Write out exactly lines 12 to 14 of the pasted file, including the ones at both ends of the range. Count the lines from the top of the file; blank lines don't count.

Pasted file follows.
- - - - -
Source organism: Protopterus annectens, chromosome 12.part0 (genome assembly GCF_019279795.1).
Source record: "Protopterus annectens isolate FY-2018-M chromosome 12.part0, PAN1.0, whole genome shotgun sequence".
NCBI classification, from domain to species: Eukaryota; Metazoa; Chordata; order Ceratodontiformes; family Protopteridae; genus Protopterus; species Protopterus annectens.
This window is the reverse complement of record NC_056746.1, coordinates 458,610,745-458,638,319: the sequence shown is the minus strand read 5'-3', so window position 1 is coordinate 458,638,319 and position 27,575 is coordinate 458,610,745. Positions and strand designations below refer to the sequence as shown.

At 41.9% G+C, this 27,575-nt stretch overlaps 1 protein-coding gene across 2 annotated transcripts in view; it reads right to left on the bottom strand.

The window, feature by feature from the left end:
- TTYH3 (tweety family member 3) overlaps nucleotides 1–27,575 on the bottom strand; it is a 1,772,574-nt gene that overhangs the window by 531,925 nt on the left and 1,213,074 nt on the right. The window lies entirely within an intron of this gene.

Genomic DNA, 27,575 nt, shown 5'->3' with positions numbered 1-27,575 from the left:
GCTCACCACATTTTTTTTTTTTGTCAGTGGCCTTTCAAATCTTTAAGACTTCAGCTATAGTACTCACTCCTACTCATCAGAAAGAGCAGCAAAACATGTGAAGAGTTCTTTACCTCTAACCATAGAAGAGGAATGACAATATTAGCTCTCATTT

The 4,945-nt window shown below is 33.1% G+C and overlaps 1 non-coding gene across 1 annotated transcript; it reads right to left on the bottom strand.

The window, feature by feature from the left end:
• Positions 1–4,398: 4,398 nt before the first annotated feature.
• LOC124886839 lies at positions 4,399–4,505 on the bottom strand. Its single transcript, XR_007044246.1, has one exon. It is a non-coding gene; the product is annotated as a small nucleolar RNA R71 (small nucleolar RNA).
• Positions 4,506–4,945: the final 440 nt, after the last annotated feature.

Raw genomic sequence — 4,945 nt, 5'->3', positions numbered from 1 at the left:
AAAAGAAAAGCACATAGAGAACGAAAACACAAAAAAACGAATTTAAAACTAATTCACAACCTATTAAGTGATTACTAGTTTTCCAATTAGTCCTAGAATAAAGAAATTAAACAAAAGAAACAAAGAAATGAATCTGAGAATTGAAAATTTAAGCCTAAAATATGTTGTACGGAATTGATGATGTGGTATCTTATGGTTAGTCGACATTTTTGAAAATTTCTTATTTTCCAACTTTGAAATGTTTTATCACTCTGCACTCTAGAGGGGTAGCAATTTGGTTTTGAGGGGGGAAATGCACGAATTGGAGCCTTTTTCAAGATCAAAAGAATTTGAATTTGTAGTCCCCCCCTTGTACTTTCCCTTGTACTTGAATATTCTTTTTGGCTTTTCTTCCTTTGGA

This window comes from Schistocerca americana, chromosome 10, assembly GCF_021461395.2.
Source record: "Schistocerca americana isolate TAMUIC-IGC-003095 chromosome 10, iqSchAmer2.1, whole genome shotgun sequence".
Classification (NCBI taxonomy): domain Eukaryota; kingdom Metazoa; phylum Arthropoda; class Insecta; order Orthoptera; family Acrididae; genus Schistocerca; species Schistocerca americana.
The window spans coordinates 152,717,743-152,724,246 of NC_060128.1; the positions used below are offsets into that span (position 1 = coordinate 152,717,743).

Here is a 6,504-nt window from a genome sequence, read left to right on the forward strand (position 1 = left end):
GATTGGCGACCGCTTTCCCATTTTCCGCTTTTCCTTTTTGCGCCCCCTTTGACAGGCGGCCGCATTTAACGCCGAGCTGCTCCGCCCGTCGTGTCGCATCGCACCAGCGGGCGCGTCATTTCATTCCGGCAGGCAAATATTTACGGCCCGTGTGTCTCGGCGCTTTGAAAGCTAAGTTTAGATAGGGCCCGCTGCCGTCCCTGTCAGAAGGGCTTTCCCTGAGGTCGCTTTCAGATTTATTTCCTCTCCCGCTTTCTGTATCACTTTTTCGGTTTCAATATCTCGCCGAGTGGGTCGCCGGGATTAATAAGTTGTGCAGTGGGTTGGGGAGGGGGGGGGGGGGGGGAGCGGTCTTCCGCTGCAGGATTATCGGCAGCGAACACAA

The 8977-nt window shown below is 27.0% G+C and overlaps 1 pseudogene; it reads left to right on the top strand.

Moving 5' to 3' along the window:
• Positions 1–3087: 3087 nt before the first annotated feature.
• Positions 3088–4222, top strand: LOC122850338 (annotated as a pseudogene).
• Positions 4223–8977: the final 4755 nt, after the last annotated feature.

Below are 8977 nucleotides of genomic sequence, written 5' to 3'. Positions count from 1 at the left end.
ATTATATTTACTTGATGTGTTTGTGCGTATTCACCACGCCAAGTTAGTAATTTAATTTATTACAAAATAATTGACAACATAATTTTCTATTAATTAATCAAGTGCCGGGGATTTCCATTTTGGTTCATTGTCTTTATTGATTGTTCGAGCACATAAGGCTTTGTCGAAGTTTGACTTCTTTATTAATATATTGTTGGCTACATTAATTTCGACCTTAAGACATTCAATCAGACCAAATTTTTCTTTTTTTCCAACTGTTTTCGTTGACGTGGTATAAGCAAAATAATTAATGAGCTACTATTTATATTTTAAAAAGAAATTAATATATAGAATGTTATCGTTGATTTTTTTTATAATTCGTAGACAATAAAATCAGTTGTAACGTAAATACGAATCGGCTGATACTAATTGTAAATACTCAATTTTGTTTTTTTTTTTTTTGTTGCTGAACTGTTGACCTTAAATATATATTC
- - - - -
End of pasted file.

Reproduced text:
• Positions 1–4,398: 4,398 nt before the first annotated feature.
• LOC124886839 lies at positions 4,399–4,505 on the bottom strand. Its single transcript, XR_007044246.1, has one exon. It is a non-coding gene; the product is annotated as a small nucleolar RNA R71 (small nucleolar RNA).
• Positions 4,506–4,945: the final 440 nt, after the last annotated feature.